One of the benefits of using asset based business valuation methods is that you can see how each business asset and liability contributes to business value. This is very useful for a number of important reasons:

  • Estimation of business value for tax purposes. 
  • Business purchase price allocation.
  • Determination of which business assets are available as part of business sale.

To use the well-known asset accumulation method to value your business, you start with the current balance sheet. You then adjust this cost-basis data, accounting for off-balance sheet items and estimating the fair market values of business assets and liabilities. The difference is business value.

One of the important adjustments is determining the value of business long-term liabilities. A typical example is a commercial bank loan. Business management may have negotiated the terms of such financing some time in the past. As financial market conditions change, so do the terms of such loans.

So how can the terms of debt financing obtained awhile ago affect what your business is worth today? Let’s take a look at an example.

Example: favorable financing and business value

Suppose that you have a commercial bank loan with $250,000 balance and a 10 year term at an attractive 4.75% fixed annual interest. Under this arrangement your yearly payment, including both principal and interest, is $31,454.32.

If you were to raise this loan today, your bank would charge you around 7.75% interest. This would mean an annual payment of $36,003.19. By financing debt at the lower 4.75% rate, your business saves $4,548.87 each year.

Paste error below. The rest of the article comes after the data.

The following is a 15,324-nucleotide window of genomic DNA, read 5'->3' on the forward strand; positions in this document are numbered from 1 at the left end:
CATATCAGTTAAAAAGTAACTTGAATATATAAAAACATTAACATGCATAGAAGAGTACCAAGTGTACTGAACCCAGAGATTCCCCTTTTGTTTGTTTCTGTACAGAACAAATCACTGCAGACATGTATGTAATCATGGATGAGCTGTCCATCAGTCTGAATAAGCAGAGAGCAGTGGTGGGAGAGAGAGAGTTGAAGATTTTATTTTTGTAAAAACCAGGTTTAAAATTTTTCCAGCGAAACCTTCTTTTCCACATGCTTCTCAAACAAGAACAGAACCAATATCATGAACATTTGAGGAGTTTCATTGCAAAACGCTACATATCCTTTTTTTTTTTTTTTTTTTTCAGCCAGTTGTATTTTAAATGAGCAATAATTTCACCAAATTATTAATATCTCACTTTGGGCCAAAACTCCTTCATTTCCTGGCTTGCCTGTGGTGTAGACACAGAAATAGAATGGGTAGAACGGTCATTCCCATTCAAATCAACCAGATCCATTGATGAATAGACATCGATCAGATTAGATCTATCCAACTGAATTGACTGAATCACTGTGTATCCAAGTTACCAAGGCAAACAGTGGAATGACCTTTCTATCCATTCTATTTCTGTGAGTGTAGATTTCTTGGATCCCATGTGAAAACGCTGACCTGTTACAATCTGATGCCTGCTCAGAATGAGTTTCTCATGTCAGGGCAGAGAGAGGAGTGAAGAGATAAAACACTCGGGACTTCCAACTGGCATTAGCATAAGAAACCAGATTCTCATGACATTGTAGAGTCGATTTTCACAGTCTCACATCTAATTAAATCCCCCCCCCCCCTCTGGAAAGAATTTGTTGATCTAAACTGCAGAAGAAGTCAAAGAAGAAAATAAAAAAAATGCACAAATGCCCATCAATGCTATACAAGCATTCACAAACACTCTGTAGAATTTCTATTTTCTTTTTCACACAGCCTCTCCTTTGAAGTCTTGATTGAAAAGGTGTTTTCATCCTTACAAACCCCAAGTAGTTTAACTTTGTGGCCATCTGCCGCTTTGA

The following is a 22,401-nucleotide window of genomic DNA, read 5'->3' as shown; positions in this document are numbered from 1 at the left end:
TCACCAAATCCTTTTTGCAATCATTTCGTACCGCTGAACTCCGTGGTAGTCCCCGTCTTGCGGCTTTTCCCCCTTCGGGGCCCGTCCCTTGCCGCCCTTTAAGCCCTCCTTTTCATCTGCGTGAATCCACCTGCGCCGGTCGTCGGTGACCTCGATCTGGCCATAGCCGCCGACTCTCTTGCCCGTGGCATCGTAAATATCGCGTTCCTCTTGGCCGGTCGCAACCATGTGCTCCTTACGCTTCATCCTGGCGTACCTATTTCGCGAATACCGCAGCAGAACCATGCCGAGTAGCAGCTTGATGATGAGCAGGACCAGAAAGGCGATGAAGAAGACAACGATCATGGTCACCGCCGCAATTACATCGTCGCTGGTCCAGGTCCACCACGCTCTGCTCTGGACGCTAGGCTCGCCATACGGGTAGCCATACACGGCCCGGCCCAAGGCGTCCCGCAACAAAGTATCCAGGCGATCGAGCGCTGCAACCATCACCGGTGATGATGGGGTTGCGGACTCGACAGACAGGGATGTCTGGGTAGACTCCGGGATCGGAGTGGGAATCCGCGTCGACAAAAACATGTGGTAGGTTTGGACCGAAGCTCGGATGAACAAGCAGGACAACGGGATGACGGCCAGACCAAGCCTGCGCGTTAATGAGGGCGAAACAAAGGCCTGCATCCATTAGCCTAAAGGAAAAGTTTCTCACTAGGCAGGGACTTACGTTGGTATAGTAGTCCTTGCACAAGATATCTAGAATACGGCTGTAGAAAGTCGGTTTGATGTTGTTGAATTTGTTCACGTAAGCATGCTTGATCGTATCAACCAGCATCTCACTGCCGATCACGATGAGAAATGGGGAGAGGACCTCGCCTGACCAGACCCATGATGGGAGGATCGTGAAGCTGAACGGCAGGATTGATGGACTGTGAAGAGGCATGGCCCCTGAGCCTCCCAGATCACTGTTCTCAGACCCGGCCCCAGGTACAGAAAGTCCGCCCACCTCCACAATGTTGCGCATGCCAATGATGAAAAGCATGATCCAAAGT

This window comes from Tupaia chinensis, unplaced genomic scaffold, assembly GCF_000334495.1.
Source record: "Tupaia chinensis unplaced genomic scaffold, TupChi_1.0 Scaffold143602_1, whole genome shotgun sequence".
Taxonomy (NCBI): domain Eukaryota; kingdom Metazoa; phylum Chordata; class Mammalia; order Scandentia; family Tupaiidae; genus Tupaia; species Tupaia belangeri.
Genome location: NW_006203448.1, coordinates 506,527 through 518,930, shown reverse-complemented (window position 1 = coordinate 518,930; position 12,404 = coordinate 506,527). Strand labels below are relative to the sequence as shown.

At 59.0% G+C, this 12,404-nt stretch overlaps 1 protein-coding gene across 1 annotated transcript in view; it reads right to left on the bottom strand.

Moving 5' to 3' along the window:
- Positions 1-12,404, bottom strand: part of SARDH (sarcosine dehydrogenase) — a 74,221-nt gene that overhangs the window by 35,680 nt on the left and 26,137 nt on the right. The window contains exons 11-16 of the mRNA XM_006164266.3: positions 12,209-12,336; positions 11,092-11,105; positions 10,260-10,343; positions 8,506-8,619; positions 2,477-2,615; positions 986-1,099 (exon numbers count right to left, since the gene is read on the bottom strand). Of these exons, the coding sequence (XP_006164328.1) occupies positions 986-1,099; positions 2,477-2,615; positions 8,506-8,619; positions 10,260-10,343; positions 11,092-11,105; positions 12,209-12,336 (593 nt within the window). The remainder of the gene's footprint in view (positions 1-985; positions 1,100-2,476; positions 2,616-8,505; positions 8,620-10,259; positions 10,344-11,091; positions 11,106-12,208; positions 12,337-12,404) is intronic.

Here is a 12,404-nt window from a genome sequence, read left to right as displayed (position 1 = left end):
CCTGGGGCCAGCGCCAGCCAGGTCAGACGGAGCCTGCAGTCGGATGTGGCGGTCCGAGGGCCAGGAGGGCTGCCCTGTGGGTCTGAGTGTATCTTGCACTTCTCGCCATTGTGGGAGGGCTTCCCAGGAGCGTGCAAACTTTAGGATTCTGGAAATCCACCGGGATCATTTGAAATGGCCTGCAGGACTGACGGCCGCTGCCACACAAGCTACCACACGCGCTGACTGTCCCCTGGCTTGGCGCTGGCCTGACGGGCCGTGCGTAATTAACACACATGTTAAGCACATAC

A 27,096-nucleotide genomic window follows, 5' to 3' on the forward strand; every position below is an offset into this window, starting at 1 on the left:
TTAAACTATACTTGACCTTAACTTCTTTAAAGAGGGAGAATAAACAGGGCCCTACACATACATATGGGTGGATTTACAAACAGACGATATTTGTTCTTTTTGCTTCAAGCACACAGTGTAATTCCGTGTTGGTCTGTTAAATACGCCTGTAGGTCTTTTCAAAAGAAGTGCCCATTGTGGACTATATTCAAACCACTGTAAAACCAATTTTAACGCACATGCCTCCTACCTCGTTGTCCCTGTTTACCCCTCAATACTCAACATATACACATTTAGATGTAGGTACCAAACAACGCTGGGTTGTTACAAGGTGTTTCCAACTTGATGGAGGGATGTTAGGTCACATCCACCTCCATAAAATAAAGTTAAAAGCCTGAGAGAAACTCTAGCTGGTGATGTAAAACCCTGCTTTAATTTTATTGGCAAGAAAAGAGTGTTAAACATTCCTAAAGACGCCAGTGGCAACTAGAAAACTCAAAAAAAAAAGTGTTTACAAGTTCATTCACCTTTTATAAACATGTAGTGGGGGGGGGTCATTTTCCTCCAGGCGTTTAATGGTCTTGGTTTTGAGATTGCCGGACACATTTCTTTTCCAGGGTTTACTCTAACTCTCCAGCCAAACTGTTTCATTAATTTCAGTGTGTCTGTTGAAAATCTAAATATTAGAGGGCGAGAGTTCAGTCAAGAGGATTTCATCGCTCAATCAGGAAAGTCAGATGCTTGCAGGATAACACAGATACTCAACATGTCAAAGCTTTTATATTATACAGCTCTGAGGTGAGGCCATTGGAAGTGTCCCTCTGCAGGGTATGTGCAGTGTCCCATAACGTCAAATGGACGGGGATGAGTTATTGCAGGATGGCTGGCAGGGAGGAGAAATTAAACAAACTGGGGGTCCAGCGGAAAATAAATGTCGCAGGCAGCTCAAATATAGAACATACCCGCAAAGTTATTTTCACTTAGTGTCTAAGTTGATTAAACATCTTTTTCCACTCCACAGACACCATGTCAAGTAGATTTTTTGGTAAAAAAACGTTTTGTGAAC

This effectively lowers the present value of the loan. And since your business value is calculated as the difference between the present values of the business assets and its liabilities, such favorably financed debt works to increase your business worth

You can account for this business value-enhancing effect of lower cost debt financing as follows:

  1. Start with your current annual payment of $31,454.32.
  2. Discount this payment stream at the current market rate of 7.75%.
  3. Calculate the present value of the debt. This is what the favorably financed loan is worth today.
  4. Subtract this amount from the fair market value of business assets.

Using ValuAdder Loan Schedule and Discounted Cash Flow calculations you find that, instead of $250,000, the commercial loan is worth only $213,461.86 today. Other things being equal, this contributes $36,538.14 to your business value.

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